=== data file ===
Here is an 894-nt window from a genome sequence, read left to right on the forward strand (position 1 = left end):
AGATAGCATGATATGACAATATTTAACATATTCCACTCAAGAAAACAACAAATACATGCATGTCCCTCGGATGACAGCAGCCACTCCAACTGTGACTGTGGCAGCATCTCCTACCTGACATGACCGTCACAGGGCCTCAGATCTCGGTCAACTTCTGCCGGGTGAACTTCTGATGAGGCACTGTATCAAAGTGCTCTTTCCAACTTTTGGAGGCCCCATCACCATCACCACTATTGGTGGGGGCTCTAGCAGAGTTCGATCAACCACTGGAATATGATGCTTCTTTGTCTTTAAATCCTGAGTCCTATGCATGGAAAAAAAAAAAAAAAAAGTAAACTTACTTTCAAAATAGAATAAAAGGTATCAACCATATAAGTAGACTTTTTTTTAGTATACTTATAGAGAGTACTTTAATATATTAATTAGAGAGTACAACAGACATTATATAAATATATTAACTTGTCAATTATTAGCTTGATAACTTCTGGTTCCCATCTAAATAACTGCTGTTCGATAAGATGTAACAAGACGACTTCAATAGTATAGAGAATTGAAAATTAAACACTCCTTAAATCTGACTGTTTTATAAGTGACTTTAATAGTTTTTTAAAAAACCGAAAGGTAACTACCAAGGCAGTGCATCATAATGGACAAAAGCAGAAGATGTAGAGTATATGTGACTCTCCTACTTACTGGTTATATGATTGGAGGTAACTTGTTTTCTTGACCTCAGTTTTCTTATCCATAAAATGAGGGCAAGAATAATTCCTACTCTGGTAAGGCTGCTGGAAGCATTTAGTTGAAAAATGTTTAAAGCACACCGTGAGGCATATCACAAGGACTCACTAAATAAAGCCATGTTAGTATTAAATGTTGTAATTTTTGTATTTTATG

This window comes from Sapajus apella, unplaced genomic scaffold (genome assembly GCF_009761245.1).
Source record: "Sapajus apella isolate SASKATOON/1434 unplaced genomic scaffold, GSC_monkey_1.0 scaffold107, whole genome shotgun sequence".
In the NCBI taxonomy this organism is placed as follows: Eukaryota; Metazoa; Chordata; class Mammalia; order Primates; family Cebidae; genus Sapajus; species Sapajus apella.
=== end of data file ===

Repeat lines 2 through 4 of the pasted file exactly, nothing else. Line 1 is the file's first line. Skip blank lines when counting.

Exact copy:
AGATAGCATGATATGACAATATTTAACATATTCCACTCAAGAAAACAACAAATACATGCATGTCCCTCGGATGACAGCAGCCACTCCAACTGTGACTGTGGCAGCATCTCCTACCTGACATGACCGTCACAGGGCCTCAGATCTCGGTCAACTTCTGCCGGGTGAACTTCTGATGAGGCACTGTATCAAAGTGCTCTTTCCAACTTTTGGAGGCCCCATCACCATCACCACTATTGGTGGGGGCTCTAGCAGAGTTCGATCAACCACTGGAATATGATGCTTCTTTGTCTTTAAATCCTGAGTCCTATGCATGGAAAAAAAAAAAAAAAAAGTAAACTTACTTTCAAAATAGAATAAAAGGTATCAACCATATAAGTAGACTTTTTTTTAGTATACTTATAGAGAGTACTTTAATATATTAATTAGAGAGTACAACAGACATTATATAAATATATTAACTTGTCAATTATTAGCTTGATAACTTCTGGTTCCCATCTAAATAACTGCTGTTCGATAAGATGTAACAAGACGACTTCAATAGTATAGAGAATTGAAAATTAAACACTCCTTAAATCTGACTGTTTTATAAGTGACTTTAATAGTTTTTTAAAAAACCGAAAGGTAACTACCAAGGCAGTGCATCATAATGGACAAAAGCAGAAGATGTAGAGTATATGTGACTCTCCTACTTACTGGTTATATGATTGGAGGTAACTTGTTTTCTTGACCTCAGTTTTCTTATCCATAAAATGAGGGCAAGAATAATTCCTACTCTGGTAAGGCTGCTGGAAGCATTTAGTTGAAAAATGTTTAAAGCACACCGTGAGGCATATCACAAGGACTCACTAAATAAAGCCATGTTAGTATTAAATGTTGTAATTTTTGTATTTTATG

This window comes from Sapajus apella, unplaced genomic scaffold (genome assembly GCF_009761245.1).
Source record: "Sapajus apella isolate SASKATOON/1434 unplaced genomic scaffold, GSC_monkey_1.0 scaffold107, whole genome shotgun sequence".